Figure 2. Bone marrow smear examination of mice at 10 months post-benzene exposure.
Figure 2. Bone marrow smear examination of mice at 10 months post-benzene exposure.
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3.4. Expression of β-catenin, c-Myc, Notch1, Cyclin D1, Bmi 1 and P53

The nest real-time PCR was used to detect expression of 6 genes in Wnt/β-catenin, Notch and Hh signaling pathways. In this study, the mRNA level of β-catenin in LSKs was found declined slightly in B1 group and elevated in B2 group without significant differences (Figure 5).The specific known target genes of Wnt signaling include c-myc and cyclin D1. The expression of c-myc was decreased only in B1 group and no significant difference was found in B2 group. Elevated levels of cyclin D1 were detected in benzene groups with benzene dose increased, but the difference was not statistically significant because of variability between mice. Our results showed that the mRNA level of Notch1 was decreased in mice exposed to benzene. For the Bmi 1 mRNA expression, no statistical difference was found between these three groups. The mRNA level of p53, which is one of the target genes of Bmi 1, was lower than that of the non-exposure controls.
Figure 3. Frequency of LSK cells in mice BM. (A) after benzene exposure for 3 months; (B) after 10 months post-benzene exposure. Control: n = 14; Benzene 1: n = 12; Benzene 2: n = 9.* p < 0.05 compared with control.
Figure 3. Frequency of LSK cells in mice BM. (A) after benzene exposure for 3 months; (B) after 10 months post-benzene exposure. Control: n = 14; Benzene 1: n = 12; Benzene 2: n = 9.* p < 0.05 compared with control.
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Figure 4. Colony-forming capability of mice after 10 months post-benzene exposure. * p < 0.05 compared with control.
Figure 4. Colony-forming capability of mice after 10 months post-benzene exposure. * p < 0.05 compared with control.
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Figure 5. β-catenin, c-Myc, Notch1, cyclin D1, Bmi 1 and p53 gene expression in mouse LSK cells following 10 months post-benzene exposure.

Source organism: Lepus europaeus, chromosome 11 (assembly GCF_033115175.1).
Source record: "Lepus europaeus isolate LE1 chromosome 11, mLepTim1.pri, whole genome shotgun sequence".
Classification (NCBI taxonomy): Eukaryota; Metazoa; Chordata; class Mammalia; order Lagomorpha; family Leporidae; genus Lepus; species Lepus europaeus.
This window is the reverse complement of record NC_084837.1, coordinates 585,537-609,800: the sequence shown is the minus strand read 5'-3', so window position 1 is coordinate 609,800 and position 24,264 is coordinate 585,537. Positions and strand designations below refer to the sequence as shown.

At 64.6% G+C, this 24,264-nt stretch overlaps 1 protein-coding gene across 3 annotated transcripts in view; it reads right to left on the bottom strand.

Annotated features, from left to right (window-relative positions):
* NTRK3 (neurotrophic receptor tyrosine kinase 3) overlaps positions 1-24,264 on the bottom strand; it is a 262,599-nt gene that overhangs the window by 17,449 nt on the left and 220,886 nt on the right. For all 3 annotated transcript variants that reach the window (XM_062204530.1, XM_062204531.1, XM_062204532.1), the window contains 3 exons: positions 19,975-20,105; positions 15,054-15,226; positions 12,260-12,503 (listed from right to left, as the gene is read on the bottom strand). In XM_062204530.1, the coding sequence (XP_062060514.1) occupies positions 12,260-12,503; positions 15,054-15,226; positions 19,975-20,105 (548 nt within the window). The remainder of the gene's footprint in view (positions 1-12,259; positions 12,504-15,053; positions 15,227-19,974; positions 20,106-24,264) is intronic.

Figure 5. β-catenin, c-Myc, Notch1, cyclin D1, Bmi 1 and p53 gene expression in mouse LSK cells following 10 months post-benzene exposure.
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4. Discussion

Benzene exposure may perturb biological processes, gene expressions and signaling pathways which may lead to hematotoxicity, leukemia and lymphoma. When individuals are exposed to benzene, repair mechanisms function by means of antioxidation, DNA-repair and autophagy will be activated [8,30,31]. Excessive exposure will result in increased damage to cells aggravated by a defective repair mechanism. Benzene induced alterations in target genes or pathways in HSCs may change the normal hematopoiesis and lead to exhaustion of HSCs with normal self-renewal and differentiation ability under stress condition [32,33]. It is noteworthy that hematopoietic diseases may occur years later even after stopping the benzene exposure for long term [32]. Therefore, the accumulation of damage in HSCs with age resulting in persist hematotoxicity may play a central role in the initiation of benzene-induced leukemia.
In the present study, the blood counts analyses were conducted at 3 months after benzene exposure and after 10 months post-benzene exposure. After benzene exposure for 3 months, statistically significant decreases in WBC, RBC, Pit counts and Hgb level were observed. By 10 months post benzene, the WBC level in Benzene groups recovered to normal level. While the RBC and Hgb levels in Benzene 2 group remained lower by 10 months after stopping benzene exposure. Pit numbers tended to increase by 10 months post-benzene exposure in Benzene groups. Compared with leukocytes (WBC), stronger benzene effects for erythrocytes (RBC and the level of Hgb) were found. The selective effects which are cell-type lineage dependent are consistent with several previous literatures [34,35].
Hematopoiesis occurs in the bone marrow. Precursor cells undergo proliferation to ensure the proper number and type of circulating blood cells can be produced. Compared with blood parameters, a smear of bone marrow contains many precursor cells at late stages of differentiation, with few HSCs and cells at early stages of differentiation. After benzene exposure for 30 days, a significant erythroid hyperplasia in Benzene 2 group and higher percentage of immature cells in Benzene groups were observed [28]. While the results of bone marrow smears by 10 months post exposure showed no difference in the percentage of myeloid, erythroid and immature cells in benzene groups. This may indicate that the cells in late stage of differentiation and peripheral blood gradually recover to normal level after 10 months from the last benzene exposure. It was still unknown if the toxic effects of benzene on HS/PCs exist or not. So we analyzed the percentage of LKS cells, performed the colony-forming assay and detected the expression of several key genes in proliferation signaling pathways using nest real-time PCR.